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date: 12 November 2019

Abstract and Keywords

Beginning in the mid-seventeenth century, Quakers practised impromptu preaching in a variety of venues and to varying purposes, including prophecy, evangelism, exhortation, and instruction. This chapter traces the development of Quaker vocal ministry from its beginnings until the early twenty-first century. After the Act of Toleration in 1689, Quakers evolved a fairly conservative approach to impromptu vocal ministry. This unplanned, spontaneous path to public ministry prevailed from the eighteenth-century Quietist period until the mid-nineteenth century, when the adoption of the pastoral system and ‘programmed worship’ by American Evangelical Friends ushered in the widespread adoption of the pre-planned sermon by Evangelical pastors. In the twentieth century international Quaker styles of vocal ministry began to exhibit significant variety, from spontaneous words spoken out of the silence to prepared sermons, a situation that persists to the present time.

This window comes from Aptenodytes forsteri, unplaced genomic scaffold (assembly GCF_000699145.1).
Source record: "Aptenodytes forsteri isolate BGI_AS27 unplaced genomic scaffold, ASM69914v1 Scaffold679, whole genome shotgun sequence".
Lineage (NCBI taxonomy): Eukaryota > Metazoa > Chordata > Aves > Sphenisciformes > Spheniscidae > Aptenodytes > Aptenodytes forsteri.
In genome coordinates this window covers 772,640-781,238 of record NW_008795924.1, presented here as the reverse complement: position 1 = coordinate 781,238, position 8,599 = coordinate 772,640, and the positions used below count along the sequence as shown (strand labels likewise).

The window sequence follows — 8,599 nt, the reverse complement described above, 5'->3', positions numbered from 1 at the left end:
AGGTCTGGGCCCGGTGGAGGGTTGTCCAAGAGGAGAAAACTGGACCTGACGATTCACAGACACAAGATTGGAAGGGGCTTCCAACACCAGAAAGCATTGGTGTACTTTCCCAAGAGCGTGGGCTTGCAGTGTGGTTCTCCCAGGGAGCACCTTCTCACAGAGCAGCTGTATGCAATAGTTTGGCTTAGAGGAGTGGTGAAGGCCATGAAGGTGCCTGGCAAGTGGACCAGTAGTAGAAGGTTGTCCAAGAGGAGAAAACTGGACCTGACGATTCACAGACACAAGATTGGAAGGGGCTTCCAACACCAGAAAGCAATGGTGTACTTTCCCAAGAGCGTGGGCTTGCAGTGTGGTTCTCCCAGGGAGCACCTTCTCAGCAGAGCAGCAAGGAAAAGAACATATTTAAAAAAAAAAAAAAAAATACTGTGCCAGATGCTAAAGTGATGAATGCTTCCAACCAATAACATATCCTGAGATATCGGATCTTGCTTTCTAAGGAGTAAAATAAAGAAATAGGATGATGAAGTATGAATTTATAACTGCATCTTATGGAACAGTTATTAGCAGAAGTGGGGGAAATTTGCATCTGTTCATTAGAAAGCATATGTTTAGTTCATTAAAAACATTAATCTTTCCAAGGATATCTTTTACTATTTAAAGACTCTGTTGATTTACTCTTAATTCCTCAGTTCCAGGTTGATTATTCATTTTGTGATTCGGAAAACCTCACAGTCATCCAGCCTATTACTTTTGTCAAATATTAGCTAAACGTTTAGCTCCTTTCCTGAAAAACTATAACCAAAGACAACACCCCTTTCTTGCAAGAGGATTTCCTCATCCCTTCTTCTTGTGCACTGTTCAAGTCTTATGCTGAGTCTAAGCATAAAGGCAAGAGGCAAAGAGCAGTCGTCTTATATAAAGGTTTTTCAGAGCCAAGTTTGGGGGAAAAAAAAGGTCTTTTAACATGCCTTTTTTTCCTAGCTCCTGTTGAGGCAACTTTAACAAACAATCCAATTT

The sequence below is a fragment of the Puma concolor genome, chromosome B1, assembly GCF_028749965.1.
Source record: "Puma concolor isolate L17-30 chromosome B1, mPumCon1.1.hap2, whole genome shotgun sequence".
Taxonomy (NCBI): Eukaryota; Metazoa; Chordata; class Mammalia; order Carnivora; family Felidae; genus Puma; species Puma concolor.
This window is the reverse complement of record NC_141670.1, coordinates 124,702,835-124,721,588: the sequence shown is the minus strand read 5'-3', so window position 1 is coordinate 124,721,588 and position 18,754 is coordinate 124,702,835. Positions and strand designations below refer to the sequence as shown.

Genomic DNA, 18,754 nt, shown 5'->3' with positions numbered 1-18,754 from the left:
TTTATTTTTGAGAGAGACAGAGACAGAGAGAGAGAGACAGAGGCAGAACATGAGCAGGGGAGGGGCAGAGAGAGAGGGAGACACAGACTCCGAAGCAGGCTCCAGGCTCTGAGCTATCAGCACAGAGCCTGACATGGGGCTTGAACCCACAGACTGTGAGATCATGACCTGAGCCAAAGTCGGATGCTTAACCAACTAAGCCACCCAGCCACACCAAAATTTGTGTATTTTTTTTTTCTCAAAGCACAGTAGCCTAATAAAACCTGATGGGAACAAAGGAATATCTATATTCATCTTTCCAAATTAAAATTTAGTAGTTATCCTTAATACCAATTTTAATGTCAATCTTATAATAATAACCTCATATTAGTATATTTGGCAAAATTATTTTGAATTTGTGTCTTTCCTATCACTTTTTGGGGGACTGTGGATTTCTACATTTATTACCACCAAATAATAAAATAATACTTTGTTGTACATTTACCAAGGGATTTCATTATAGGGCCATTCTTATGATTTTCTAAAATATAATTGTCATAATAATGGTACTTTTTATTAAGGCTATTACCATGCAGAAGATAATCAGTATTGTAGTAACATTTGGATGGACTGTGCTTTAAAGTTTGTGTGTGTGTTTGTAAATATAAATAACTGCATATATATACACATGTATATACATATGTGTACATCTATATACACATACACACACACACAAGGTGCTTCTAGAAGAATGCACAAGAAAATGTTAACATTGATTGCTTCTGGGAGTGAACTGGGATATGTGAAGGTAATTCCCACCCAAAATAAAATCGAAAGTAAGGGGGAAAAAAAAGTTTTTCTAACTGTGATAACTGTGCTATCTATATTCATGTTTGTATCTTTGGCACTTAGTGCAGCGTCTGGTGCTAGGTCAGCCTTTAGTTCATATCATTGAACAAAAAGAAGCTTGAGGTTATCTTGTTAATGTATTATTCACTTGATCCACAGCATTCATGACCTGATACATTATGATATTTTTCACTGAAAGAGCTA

Keywords: preaching, ministry, sermons, impromptu, silence, Apology, Hicksite, Gurneyite, Wilburite

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